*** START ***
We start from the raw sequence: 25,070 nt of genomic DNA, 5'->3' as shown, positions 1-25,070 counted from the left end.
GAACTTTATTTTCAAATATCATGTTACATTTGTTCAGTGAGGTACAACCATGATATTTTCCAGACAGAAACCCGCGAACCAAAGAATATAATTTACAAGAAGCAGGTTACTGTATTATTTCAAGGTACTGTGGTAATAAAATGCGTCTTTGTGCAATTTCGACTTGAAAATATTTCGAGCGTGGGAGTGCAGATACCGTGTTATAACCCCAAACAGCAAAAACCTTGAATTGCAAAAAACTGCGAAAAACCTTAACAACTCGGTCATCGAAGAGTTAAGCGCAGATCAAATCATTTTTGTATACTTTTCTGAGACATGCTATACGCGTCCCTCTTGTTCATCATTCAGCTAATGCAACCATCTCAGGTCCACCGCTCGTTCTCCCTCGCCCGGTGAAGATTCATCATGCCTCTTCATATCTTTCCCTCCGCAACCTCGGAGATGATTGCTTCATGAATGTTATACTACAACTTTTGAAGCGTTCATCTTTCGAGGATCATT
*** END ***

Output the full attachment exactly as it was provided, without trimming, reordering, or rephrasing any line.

We start from the raw sequence: 25,070 nt of genomic DNA, 5'->3' as shown, positions 1-25,070 counted from the left end.
GAACTTTATTTTCAAATATCATGTTACATTTGTTCAGTGAGGTACAACCATGATATTTTCCAGACAGAAACCCGCGAACCAAAGAATATAATTTACAAGAAGCAGGTTACTGTATTATTTCAAGGTACTGTGGTAATAAAATGCGTCTTTGTGCAATTTCGACTTGAAAATATTTCGAGCGTGGGAGTGCAGATACCGTGTTATAACCCCAAACAGCAAAAACCTTGAATTGCAAAAAACTGCGAAAAACCTTAACAACTCGGTCATCGAAGAGTTAAGCGCAGATCAAATCATTTTTGTATACTTTTCTGAGACATGCTATACGCGTCCCTCTTGTTCATCATTCAGCTAATGCAACCATCTCAGGTCCACCGCTCGTTCTCCCTCGCCCGGTGAAGATTCATCATGCCTCTTCATATCTTTCCCTCCGCAACCTCGGAGATGATTGCTTCATGAATGTTATACTACAACTTTTGAAGCGTTCATCTTTCGAGGATCATT